After a bit more thought (but no reading) on amor fati, I can better imagine the wild joy of throwing oneself into the world and experiencing everything (I am reminded here of Arthur Rimbaud's life). I am perhaps off in my interpretation of amor fati, and I while do see its connection with Wolfi's thought, I don't exactly see how it is "creative". Well now, the more I write, the more questions I have. After questioning the creative aspect of amor fati, I find myself less sure of what I understand to be "creative". As I read "Desire Armed", which answers the question of what desire is straight on, I am reminded of Bakunin's quote "The urge to destroy is also a creative urge", which I think undermines the traditional notion of creativity.

Edit: Phrasing
Edit 2: Added more on amor fati
+3 votes
I haven't read very much Wolfi, but I dipped into one of his essays the other week - 'Desire Armed: Anarchy and the Creative Impulse", which I think might have some relevance here, particularly in relation to 'being robbed of your creative capacity and what anok mentioned regarding the distinction between creating your life as you see fit in a civilized, conscious way, and creating it in a wild, embracing-rather-than-defying kind of way.

The argument I perceived was that the creative impulse, in a broad sense of that term, is the tangible expression in our lives of actual desires:

"Desire, in its vital, healthy, fully living form is nothing more nor less than the creative impulse, which realizes itself through the practical application of imagination to one’s life and one’s world."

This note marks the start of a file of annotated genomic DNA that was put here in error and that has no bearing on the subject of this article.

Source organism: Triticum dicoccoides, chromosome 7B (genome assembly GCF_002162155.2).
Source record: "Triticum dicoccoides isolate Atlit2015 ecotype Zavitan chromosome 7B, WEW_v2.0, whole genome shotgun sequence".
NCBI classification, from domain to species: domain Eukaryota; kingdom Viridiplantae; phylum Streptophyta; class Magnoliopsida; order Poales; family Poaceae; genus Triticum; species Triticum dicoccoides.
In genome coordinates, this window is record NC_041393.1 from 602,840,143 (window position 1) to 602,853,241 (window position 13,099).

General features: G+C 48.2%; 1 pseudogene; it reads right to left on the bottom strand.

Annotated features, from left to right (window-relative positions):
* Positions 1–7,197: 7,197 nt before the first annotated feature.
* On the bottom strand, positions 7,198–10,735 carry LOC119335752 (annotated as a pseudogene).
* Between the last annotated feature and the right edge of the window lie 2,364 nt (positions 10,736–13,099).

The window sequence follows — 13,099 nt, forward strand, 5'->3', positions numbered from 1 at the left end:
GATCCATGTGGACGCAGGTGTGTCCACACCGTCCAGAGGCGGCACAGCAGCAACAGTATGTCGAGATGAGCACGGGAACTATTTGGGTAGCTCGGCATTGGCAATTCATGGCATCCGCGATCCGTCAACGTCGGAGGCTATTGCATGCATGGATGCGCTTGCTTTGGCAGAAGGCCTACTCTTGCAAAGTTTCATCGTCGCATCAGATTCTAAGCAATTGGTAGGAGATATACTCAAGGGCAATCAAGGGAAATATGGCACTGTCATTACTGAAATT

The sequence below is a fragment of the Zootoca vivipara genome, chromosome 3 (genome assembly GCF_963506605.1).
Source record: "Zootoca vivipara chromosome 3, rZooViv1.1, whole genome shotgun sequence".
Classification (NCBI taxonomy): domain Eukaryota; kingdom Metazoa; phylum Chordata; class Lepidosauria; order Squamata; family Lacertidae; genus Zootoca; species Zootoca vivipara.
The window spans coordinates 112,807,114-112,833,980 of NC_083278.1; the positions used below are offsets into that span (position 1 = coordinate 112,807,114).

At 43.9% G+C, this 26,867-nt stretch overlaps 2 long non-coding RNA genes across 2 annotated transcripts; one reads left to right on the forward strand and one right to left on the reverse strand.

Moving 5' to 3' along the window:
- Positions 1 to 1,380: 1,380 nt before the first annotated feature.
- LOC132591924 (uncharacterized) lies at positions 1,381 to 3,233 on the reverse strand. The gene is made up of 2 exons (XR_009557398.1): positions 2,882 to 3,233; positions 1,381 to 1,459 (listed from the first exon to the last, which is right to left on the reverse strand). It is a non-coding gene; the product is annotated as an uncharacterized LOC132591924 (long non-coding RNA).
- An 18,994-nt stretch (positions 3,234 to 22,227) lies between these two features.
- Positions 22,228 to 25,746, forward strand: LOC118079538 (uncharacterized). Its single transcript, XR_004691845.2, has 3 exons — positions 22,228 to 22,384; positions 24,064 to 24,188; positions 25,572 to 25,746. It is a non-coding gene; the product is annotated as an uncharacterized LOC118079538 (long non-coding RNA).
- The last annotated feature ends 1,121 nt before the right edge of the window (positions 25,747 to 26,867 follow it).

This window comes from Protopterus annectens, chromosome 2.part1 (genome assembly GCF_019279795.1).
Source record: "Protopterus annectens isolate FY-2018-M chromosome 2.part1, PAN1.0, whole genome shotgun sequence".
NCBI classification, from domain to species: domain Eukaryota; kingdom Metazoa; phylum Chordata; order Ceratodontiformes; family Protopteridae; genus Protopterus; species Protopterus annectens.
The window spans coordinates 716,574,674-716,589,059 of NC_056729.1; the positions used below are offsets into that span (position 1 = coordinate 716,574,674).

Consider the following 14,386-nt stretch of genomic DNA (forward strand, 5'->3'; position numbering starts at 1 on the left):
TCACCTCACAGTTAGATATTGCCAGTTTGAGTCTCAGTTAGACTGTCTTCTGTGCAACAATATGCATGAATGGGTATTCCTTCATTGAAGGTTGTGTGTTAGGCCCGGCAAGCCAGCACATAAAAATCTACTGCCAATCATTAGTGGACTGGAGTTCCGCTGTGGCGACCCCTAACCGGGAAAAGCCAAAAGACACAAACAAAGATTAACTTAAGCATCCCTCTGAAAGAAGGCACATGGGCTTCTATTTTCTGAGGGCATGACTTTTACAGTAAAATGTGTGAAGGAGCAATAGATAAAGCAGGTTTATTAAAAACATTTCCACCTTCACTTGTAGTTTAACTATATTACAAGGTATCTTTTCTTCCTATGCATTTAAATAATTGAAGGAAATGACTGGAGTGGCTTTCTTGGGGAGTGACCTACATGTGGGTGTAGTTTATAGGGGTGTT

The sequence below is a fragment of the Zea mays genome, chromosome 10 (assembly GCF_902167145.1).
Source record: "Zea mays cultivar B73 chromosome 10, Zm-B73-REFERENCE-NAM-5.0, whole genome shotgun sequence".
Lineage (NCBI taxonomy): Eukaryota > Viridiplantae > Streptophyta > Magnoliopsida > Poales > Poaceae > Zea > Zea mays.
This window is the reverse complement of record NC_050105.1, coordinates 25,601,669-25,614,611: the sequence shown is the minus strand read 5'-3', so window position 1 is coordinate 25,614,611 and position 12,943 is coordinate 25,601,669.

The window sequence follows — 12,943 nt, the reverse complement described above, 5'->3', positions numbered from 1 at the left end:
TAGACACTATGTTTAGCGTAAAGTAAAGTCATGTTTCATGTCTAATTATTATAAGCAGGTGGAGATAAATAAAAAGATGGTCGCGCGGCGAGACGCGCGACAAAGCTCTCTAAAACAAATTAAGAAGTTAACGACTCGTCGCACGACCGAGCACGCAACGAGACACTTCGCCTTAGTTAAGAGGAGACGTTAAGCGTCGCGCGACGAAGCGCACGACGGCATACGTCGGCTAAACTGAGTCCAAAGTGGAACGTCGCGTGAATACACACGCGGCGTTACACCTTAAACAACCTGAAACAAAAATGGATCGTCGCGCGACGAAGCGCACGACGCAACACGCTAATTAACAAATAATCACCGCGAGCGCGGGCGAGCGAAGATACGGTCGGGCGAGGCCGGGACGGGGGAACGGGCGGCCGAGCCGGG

I think we can reasonably infer from this that creating your life as you see fit is expressing your desires by living them, because living our desires is a fundamentally creative process (maybe even the crux of creative processes in general).

Another way of looking at it could be that if we express real desires (as opposed to ghosts of desire - more on that in a sec), our lives are created as we see fit - they are the sum of our creative impulses, which are the translation or enaction of our desires (those that are real desires).

As it stands, what I've said sounds pretty insubstantial, but when related to individuals being robbed of their creative capacity, and anok's point about amor fati and creating your own life in a more wild sense, it becomes more meaningful:

In the essay I mentioned earlier Wolfi quotes William Blake's phrase 'ghosts of desire' to describe what is commonly meant by 'desire' in everyday language: "a mere longing for some external object that one lacks", which he argues is an economic conception of desire based on scarcity, a general sense of lack that can be "easily the interest of whatever powers have the strength to harness this lack".  

When you contrast that to "desire in it's vital, healthy, fully living form", creating your life as you see fit could mean the embracing of your own authentic desires, which when lived are creative, as opposed to constructing your life in an overly-rationalized, civilized way by figuring out what you lack and then acquiring it, which superficially could look like creating your life as you see fit.

Here's a link to the essay if you haven't read it and would like to:
by (6.3k points)
I am rereading "Desire Armed", and as I am reading it, my focus is shifting away from my original question, and more to Wolfi's idea of desire. I'll respond to your answer once I finish Wolfi's essay.